A recent study by a technology research firm has concluded that in five years the value of information technology opportunities that are religiously based will be an estimated $40 billion.
Released in September by Stamford, Conn.-based Gartner Inc. and authored by Asheesh Raina and David M. Coyle, the study concluded that religion would heavily influence IT developments.
"The role of religion in generating new business opportunities for the IT industry will continue to evolve and will benefit from ongoing convergence of traditional and emerging trends, with added support and findings from religion experts and sociologists," wrote Raina and Coyle.
"In the next four to five years, religion slowly but steadily will continue to drive and change the way IT is consumed today by generating a significant amount and variety of new IT opportunities and business models."
In an interview with The Economic Times, lead author Raina explained how religions would globally influence and contribute to IT developments and business.
"Religion has a great influence on high-growth regions such as Latin America, Africa, the Arab world and South Asia, thus compelling new entrants and incumbent IT providers to seek new opportunities with religious entities," said Raina.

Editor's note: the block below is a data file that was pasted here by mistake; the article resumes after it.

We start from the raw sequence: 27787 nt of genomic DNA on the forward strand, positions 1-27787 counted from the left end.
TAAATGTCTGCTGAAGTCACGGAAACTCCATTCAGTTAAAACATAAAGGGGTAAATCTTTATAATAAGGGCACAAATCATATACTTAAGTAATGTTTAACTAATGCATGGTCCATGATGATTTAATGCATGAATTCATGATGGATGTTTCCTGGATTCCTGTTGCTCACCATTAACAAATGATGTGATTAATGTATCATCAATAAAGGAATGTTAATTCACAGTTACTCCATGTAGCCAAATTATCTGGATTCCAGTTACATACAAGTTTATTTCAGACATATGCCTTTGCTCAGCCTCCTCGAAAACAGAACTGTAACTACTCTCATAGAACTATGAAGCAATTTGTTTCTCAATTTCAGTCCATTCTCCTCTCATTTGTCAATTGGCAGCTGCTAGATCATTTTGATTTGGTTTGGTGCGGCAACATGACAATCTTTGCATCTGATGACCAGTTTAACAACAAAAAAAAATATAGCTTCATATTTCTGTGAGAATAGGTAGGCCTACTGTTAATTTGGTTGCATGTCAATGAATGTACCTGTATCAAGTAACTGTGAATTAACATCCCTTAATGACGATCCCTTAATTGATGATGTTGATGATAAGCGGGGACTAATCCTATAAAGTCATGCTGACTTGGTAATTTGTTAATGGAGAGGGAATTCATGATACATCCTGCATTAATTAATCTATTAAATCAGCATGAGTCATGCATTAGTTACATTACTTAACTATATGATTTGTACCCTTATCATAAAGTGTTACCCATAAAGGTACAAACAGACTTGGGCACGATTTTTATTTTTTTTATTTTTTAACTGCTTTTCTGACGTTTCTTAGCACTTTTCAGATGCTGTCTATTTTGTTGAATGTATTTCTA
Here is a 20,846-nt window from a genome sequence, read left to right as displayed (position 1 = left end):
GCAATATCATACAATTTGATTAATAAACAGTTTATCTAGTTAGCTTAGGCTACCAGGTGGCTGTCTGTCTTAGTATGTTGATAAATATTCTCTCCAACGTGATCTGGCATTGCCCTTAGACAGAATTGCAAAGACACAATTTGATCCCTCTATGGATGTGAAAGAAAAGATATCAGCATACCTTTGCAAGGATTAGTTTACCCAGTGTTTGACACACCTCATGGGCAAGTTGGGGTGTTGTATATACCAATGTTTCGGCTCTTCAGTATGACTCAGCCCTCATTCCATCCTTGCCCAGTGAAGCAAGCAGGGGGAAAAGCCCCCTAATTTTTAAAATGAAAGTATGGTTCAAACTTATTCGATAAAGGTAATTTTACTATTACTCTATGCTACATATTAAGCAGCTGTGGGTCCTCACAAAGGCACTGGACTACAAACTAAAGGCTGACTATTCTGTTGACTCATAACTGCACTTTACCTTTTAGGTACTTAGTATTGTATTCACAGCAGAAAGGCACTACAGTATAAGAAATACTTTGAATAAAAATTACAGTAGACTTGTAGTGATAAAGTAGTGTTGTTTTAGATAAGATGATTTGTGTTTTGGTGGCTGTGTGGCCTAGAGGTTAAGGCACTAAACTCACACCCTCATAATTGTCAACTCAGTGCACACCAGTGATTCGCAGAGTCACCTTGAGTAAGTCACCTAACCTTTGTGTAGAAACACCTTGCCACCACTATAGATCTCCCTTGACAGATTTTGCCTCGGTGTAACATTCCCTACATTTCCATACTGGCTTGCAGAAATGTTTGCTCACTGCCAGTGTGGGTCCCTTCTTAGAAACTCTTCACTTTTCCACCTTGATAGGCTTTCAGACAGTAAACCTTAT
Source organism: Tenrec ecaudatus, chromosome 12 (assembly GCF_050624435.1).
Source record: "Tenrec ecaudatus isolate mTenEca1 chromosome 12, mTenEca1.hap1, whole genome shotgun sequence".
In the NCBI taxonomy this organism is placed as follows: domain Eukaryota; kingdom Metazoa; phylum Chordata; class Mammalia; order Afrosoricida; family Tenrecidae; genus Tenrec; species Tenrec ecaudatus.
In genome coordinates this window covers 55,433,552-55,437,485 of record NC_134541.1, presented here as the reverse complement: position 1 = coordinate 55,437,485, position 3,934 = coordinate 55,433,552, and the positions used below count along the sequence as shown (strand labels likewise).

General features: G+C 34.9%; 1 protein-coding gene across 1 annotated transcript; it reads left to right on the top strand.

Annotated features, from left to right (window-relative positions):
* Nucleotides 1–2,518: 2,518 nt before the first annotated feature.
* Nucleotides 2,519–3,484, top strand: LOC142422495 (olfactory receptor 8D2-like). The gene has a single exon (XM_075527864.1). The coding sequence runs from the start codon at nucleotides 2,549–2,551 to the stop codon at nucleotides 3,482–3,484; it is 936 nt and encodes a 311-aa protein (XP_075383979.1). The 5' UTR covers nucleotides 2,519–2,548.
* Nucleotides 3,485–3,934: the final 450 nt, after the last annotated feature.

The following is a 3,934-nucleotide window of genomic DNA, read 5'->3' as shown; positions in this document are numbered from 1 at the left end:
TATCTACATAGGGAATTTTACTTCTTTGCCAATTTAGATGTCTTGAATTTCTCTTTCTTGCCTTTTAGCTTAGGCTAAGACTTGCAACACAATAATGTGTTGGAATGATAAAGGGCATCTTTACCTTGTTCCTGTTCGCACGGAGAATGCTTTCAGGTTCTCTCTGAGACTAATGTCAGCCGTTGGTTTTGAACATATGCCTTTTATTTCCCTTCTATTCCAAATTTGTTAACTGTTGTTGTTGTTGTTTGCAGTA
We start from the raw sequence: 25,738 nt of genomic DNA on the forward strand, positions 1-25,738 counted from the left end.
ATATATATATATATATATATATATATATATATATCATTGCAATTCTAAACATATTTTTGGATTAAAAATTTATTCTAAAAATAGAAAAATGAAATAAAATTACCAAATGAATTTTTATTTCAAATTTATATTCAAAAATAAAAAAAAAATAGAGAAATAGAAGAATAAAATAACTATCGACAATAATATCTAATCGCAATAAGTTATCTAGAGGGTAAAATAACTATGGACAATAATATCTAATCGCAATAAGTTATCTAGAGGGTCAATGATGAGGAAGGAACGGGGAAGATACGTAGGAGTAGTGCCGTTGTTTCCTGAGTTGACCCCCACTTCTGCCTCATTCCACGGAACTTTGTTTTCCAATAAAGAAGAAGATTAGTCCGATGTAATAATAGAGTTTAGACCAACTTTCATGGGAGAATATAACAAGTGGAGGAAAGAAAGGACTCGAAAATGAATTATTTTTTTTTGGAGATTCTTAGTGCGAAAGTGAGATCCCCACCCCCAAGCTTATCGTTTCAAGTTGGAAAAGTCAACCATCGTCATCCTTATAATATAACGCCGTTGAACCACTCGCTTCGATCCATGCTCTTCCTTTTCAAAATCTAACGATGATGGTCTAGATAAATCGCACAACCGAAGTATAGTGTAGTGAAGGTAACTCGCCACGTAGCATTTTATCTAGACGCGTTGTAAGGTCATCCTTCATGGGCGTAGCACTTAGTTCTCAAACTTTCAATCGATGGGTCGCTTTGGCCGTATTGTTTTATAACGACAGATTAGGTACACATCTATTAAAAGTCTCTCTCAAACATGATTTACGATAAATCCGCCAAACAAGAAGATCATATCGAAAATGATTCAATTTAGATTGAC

"A lack of standardization and non-availability of skilled resources in this space will require IT to play a critical role, albeit while treading carefully."
In the 23-page report released by Gartner, the analysts looked at several ways that religious bodies compare to business organizations in their operations, including issues pertaining to "branding," "expansion," "User lock-in," "social initiatives," and others.
From there, the analysts argued that various IT services would be needed for religious groups, especially those in developing nations. Examples that Raina and Coyle cite and explain include advanced security for pilgrimage sites, "media content and broadcasting," services regarding banking and financial endeavors, and social media.
"The IT industry today is at a point where it must leverage religion in emerging markets to attain growth by filling in the technology void created by religious organizations looking to evolve and modernize by prioritizing investments in technology over traditional non-IT spend," wrote Raina ad Coyle.
"This constructive confluence will not only shape the future demand for IT, but also create additional opportunities (which the IT industry is desperately looking for) from the population that stands unbanked, uninsured and not unexposed to IT."
Founded in 1979, Gartner Inc. boasts of being the leading research firm on information technology. Based in Stamford, Conn., Gartner has clients in 85 countries.